Friday, 4 March 2022

Interview with Lexi Schmidt


Monika: Today I have the pleasure and honor of interviewing Lexi Schmidt, an American transgender activist that shares her transition story on social media. Hello Lexi!
Lexi: Hi Monika! It's really nice to be here, and thank you again for reaching out!
Monika: Could you say a few words about yourself?
Lexi: Ha! I'm a bit of a talker, so I can say more than a few words about myself, but I'll try to keep this part brief. I'm a 40-year-old transwoman currently living in Minneapolis. I started my transition in 2017. Like many of us, life has been a bit of a rollercoaster since then. I'm the Director of Community Engagement for TransChance Health, and have done advocacy work for the community from major health insurers to Ivy League schools.
Monika: What inspired you to share your intimate life moments via social media?
Lexi: Well, it started with community. Sharing progress, successes, and struggles with friends and peers. I'm ridiculously happy that many of the amazing people I formed bonds with in those early days are still crucial parts of my life and people I love dearly. In the US we lost an entire generation to the AIDS crisis. That meant that when we saw this boom of understanding about gender identities, here I was in my late 30s being looked to as an elder in the community. (Which is wild when you only figured out who you are like 3 weeks ago.) 
When I realized my posts were influencing others to live authentically, I almost developed a sense of duty. I have a certain amount of privilege, and my past led me to develop a set of skills that lets me be out and open. I guess that's my way of saying I was inspired to share because I have a voice not everyone has access to.
Monika: Do you get many questions from your social media followers? What do they ask for?
Lexi: Yes. It's a mixed bag, of course. In the early days, it was a lot about how to access gender-related health services or therapists. I made my marriage a big focus of my content in those days and was approached about how to "stay together" by many. Most of the time, it's just someone that's looking for validation in their struggles and they see that I've been down that road before. The more and more I realize we each have our own unique personal journeys, the more I realize how similar our shared narratives can be.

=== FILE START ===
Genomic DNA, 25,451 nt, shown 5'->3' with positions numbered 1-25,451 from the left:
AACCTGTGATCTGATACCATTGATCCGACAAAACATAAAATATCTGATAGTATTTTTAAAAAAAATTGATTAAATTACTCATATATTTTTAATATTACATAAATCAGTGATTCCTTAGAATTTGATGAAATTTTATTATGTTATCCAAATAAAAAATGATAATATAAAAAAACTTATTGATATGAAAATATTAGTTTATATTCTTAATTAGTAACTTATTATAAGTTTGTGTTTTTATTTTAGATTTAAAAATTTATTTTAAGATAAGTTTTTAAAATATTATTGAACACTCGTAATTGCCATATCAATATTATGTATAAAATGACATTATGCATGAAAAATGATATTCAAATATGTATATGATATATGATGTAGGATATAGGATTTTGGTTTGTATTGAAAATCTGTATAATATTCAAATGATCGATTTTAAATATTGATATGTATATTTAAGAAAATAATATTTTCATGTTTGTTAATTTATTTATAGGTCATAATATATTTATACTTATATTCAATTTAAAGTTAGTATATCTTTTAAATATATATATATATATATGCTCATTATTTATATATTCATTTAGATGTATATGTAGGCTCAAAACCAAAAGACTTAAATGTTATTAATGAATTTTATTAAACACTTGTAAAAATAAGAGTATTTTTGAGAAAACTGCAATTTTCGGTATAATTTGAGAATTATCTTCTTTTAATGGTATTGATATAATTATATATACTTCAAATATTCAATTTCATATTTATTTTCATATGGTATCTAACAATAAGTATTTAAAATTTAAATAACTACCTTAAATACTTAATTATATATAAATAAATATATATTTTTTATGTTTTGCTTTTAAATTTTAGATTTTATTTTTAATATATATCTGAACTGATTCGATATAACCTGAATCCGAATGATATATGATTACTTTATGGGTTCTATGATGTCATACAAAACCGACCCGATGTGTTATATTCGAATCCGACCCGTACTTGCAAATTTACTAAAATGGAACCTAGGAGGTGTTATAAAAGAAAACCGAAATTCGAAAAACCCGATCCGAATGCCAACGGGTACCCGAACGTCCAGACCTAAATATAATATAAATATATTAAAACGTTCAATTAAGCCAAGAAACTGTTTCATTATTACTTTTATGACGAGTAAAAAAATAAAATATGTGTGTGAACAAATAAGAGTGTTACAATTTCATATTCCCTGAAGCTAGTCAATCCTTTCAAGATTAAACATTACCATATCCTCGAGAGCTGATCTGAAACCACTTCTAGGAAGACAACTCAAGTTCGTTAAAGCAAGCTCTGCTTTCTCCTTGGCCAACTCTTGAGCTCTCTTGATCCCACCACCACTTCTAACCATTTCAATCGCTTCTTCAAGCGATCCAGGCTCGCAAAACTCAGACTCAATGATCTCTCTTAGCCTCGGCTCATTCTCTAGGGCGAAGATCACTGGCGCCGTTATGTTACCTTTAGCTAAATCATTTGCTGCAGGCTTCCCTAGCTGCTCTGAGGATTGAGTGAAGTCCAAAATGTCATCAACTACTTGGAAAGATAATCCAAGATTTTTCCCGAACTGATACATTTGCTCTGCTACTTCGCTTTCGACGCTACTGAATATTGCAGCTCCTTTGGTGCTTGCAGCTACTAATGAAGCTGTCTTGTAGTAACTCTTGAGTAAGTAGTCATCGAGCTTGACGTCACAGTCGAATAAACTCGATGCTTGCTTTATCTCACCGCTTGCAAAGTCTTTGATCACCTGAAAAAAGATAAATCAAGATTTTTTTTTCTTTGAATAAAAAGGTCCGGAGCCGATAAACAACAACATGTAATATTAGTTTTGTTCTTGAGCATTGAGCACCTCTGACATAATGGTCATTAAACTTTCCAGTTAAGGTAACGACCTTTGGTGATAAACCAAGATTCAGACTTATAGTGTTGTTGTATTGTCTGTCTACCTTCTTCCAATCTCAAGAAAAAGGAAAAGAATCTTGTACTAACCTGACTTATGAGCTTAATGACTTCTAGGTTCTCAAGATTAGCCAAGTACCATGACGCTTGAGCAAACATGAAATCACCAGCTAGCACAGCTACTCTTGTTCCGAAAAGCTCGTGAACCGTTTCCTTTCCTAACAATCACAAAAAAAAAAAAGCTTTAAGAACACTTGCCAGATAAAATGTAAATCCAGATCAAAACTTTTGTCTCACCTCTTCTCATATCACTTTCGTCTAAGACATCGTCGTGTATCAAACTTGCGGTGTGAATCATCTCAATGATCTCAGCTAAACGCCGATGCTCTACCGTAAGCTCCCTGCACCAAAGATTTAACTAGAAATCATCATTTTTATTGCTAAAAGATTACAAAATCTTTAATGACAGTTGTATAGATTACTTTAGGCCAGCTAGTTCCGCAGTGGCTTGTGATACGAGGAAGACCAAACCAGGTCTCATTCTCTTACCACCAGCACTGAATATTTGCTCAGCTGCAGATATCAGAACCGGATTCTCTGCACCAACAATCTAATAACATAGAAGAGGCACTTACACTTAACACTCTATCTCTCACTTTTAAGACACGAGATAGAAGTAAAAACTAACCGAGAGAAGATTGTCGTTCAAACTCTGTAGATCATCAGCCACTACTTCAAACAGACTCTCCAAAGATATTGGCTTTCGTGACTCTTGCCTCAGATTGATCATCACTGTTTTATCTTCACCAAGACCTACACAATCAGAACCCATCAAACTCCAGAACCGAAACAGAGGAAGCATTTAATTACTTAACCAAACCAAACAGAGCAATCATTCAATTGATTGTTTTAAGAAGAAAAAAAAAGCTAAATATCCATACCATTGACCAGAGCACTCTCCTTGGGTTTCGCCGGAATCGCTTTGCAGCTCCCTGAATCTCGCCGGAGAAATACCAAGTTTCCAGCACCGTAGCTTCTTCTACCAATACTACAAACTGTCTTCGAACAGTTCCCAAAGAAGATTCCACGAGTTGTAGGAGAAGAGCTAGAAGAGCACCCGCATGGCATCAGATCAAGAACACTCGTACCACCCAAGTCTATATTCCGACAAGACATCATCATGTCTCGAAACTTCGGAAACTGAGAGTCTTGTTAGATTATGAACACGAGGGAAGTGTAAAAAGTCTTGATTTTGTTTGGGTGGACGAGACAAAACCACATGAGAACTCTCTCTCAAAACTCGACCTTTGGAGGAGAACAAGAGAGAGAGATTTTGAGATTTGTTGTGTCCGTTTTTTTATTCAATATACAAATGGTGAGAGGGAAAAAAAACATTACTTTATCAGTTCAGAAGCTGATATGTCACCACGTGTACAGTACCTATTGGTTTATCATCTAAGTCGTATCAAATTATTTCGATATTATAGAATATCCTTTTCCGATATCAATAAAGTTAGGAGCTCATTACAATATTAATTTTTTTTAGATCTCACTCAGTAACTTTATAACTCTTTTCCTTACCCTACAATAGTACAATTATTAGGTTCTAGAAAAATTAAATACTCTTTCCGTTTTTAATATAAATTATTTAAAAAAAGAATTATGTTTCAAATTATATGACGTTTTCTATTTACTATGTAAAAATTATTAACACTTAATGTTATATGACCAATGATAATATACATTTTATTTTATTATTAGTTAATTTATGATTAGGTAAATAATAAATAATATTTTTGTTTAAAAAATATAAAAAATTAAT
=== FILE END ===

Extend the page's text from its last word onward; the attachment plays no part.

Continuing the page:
"When I realized my posts were influencing
others to live authentically, I almost developed
a sense of duty."

Monika: We all pay the highest price for the fulfillment of our dreams to be ourselves. As a result, we lose our families, friends, jobs, and social positions. Did you pay such a high price as well? What was the hardest thing about your coming out?
Lexi: Although I was employed at a company that projected an accepting environment for trans folk, coming out at work was especially problematic. It led to an entire year of being misgendered and deadnamed. After escalating things through several levels of HR and getting nowhere, I proceeded legally. Unfortunately, I was fighting a $21 billion gorilla, and I lost. Hard. While I haven't quite yet recovered from the stress-related trauma, I decided that I wasn't going to let my legacy be one of failure. All of the advocacy work I've done for the non-profit comes from pivoting out of that bad situation to try to make the world a better place for my trans siblings.
Monika: Was your family surprised by your transition? Did they accept it easily?
Lexi: They seemed incredibly surprised. I had done a pretty good job of playing the part of the midwestern boy next door. Coming out was rocky at points, which I think is pretty common for most families. They have the strongest ideas of who you are as a person, and challenging those concepts can be very difficult. Especially if they don't have a ton of working knowledge of transgender people. My nephew was particularly adorable. When my sister told him the news, he cried. But only because he didn't know any girls that liked to build Lego, and he thought that meant I wasn't gonna be his Lego buddy anymore.
Monika: Are you satisfied with the effects of the hormone treatment?
Lexi: I feel like estrogen has been good to me, yes. More than just the feminizing of my features, it's done wonders to quell the chaos and rage that used to be what fueled my brain. Within the first few months of HRT, I developed these "giggle fits" where I would just get irrationally giggly at things. It was a visible, and welcome change to how my brain is wired.
Monika: We are said to be prisoners of passing or non-passing syndrome. Although cosmetic surgeries help to overcome it, we will always be judged accordingly. How can we cope with this?
Lexi: Try not viewing it as "passing". Doing so has a tendency to cause your subconscious to be continuously degraded by dysphoria. I understand how hard that can be, and how much external factors can make us feel helpless. Building community with my peers has helped with this, actually. It's made me realize how incredibly beautiful my friends are, changing my perceptions.
"Coming out at work was
especially problematic."
Monika: Do you remember the first time you saw a transgender woman on TV or met anyone transgender in person?
Lexi: I don't remember what actually came first, but mainstream movies and TV in the 80s and 90s here in the States were incredibly transphobic. Even the fairly positive portrayals of transwomen then were only found on the late night HBO shows, so they were incredibly sexualized. Then there was the bad stuff. That scene where everyone vomits in Ace Ventura scarred many of us pretty bad.
Monika: Are there any transgender role models that you follow or followed?
Lexi: They're all friends, honestly. They're the people that I can celebrate with, be vulnerable with, and love.
Monika: What do you think about the present situation of transgender women in your country?
Lexi: It's scary, quite frankly. The Trump administration did record harm to our community, and while he's no longer in the oval office, the transphobic rhetoric he fed to appeal to the evangelical right is still holding strong politically.